Our round-up of the health headlines on Thursday 1 September.
The risks of abortion, breast screening and even routine operations come under the spotlight in today's papers. Also, are bankers or hospital consultants to blame for the woes of the NHS?
As controversy rages over Tory MP Nadine Dorries' amendment on abortion advisory services, a study has revealed that abortion can double a woman's risk of mental health problems.
The research, first published in the British Journal of Psychiatry, looked at the experiences of 877,000 women, of whom 163,831 had had an abortion. The study found that 10% of all mental health problems were attributable to abortion, the Daily Telegraph reports.
The NHS breast screening service was under fire in The Times (paywall) by researchers from the Nordic Cochrane Centre in Copenhagen. They accused it of misleading women over the risks of unnecessary treatment of benign abnormalities.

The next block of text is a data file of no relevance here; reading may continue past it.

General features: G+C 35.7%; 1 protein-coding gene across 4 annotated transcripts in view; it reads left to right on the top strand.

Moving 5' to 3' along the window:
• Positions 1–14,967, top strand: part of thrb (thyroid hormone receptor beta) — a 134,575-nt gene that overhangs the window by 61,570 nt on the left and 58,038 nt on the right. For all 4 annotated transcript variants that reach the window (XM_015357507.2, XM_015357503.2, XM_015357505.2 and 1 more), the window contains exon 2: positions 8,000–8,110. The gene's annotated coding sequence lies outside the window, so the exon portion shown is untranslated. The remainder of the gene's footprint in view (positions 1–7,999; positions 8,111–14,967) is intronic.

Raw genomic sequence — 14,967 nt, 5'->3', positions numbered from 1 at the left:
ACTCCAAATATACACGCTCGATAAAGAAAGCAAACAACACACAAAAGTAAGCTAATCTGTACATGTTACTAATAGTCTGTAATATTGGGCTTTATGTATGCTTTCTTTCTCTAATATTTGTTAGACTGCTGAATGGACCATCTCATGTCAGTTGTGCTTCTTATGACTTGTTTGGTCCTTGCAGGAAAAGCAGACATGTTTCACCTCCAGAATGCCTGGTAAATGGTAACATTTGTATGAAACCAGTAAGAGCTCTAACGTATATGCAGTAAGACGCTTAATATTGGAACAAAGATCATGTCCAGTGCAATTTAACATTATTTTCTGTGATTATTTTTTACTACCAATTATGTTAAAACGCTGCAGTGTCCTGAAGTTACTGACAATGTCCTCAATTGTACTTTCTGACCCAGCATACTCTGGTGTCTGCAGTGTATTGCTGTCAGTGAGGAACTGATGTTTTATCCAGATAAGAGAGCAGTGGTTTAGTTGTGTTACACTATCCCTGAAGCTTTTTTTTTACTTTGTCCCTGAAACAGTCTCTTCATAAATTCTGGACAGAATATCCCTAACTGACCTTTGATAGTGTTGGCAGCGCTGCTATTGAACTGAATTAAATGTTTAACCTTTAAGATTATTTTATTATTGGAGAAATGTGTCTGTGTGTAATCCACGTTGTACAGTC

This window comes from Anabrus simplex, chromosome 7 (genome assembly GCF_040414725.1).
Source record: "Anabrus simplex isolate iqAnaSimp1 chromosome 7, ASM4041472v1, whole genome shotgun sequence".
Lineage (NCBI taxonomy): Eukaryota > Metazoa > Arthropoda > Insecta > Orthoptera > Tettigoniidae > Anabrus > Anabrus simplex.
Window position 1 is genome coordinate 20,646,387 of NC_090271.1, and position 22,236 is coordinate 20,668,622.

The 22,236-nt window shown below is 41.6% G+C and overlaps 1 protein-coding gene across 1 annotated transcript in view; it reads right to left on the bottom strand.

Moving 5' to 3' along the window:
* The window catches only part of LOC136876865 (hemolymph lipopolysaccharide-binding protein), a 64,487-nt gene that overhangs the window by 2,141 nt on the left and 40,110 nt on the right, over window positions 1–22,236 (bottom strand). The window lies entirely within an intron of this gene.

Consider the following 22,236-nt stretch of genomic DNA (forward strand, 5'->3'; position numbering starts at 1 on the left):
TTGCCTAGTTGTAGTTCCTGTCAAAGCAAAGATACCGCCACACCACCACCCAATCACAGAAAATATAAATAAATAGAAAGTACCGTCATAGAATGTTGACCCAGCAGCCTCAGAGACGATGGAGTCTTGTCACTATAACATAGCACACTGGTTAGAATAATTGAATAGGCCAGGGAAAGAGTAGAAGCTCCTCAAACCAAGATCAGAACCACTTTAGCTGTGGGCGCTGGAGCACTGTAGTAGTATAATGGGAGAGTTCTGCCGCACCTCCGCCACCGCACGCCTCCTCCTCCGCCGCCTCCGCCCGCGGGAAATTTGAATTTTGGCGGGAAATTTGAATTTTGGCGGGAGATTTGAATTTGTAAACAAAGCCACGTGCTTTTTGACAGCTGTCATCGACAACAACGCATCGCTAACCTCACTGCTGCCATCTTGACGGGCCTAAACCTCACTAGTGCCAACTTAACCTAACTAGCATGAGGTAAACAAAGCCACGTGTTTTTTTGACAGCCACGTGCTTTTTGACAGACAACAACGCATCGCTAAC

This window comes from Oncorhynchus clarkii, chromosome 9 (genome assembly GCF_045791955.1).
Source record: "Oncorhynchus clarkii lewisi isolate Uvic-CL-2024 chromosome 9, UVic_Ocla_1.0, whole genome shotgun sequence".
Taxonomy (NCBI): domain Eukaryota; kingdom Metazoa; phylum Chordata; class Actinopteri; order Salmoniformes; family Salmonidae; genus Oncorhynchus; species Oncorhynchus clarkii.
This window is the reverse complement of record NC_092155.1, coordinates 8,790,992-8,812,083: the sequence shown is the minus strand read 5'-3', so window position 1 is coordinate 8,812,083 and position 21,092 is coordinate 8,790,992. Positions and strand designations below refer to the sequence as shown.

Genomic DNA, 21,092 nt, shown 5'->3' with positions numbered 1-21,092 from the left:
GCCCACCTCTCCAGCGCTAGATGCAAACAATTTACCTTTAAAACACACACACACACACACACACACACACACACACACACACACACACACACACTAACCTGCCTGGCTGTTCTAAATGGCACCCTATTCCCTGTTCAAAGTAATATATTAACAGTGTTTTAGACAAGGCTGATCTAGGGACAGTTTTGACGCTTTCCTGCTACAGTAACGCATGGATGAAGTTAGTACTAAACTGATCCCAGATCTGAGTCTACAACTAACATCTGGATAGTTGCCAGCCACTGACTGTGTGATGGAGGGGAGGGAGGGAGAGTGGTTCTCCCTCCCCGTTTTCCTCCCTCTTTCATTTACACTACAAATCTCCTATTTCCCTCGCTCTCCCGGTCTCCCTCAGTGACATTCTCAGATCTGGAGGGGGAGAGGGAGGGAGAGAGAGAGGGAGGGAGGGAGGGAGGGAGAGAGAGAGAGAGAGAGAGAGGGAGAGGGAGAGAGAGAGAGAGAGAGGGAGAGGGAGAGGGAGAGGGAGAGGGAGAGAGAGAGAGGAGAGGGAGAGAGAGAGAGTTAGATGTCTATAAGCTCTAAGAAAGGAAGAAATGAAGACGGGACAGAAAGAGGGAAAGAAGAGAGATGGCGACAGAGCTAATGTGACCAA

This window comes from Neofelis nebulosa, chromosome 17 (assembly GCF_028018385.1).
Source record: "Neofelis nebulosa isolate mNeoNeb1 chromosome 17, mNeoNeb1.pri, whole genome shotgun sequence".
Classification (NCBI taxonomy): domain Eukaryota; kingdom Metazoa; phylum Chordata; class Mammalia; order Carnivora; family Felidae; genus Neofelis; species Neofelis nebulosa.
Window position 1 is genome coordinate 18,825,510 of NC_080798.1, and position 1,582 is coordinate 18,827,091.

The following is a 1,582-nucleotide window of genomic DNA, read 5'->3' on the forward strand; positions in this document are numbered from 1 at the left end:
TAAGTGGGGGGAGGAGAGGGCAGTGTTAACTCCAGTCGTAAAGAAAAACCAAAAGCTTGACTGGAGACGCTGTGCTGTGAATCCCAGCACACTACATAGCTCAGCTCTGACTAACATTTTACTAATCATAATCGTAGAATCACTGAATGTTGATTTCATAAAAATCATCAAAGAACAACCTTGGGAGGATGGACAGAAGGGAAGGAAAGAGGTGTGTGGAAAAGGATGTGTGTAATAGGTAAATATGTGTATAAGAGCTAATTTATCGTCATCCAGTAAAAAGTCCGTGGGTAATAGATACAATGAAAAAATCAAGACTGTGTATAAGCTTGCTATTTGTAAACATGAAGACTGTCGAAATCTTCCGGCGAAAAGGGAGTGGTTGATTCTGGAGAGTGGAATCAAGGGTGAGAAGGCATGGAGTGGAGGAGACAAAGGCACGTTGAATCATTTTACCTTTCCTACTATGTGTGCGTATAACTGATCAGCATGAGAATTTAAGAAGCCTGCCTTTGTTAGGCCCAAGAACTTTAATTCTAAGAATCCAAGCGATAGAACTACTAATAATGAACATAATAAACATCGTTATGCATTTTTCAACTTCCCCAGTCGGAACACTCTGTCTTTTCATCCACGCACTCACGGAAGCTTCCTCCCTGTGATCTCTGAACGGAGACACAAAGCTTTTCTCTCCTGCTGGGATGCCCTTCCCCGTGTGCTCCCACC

Elsewhere, medical errors abound. Birmingham Children's Hospital has admitted liability for a botched gallstone operation which left 17-year-old Sophie Tyler paralysed from the waist down, the Guardian reports. A spinal epidural device was left inside her body for two days after the procedure.
Also, Scottish doctors have apologised after a woman died in a hospital toilet from a tumour. Jean Cross had seen various doctors 39 times in three years, but the tumour was misdiagnosed as a 'frozen shoulder', according to the Daily Mail.
However, the Mail also reports on the case of 72-year-old Brian Brooks, whose liver tumour was destroyed in just two days after undergoing a trial treatment, radioembolisation. Brooks had been given six months to live prior to this.
Profits from PFI hospitals are being hidden away in offshore accounts, Margaret Hodge, the Labour chairwoman of the Public Accounts Committee warns. In an interview with The Guardian, she accused the Treasury of 'complacency' while private investment firms 'milked the PFI system for profit'.
Meanwhile, former NHS Chief Executive Lord Crisp was telling the Daily Telegraph that closing hospitals and sacking consultants was the key to saving the NHS. Most of the work done by senior hospital doctors could be done by nurses, he said.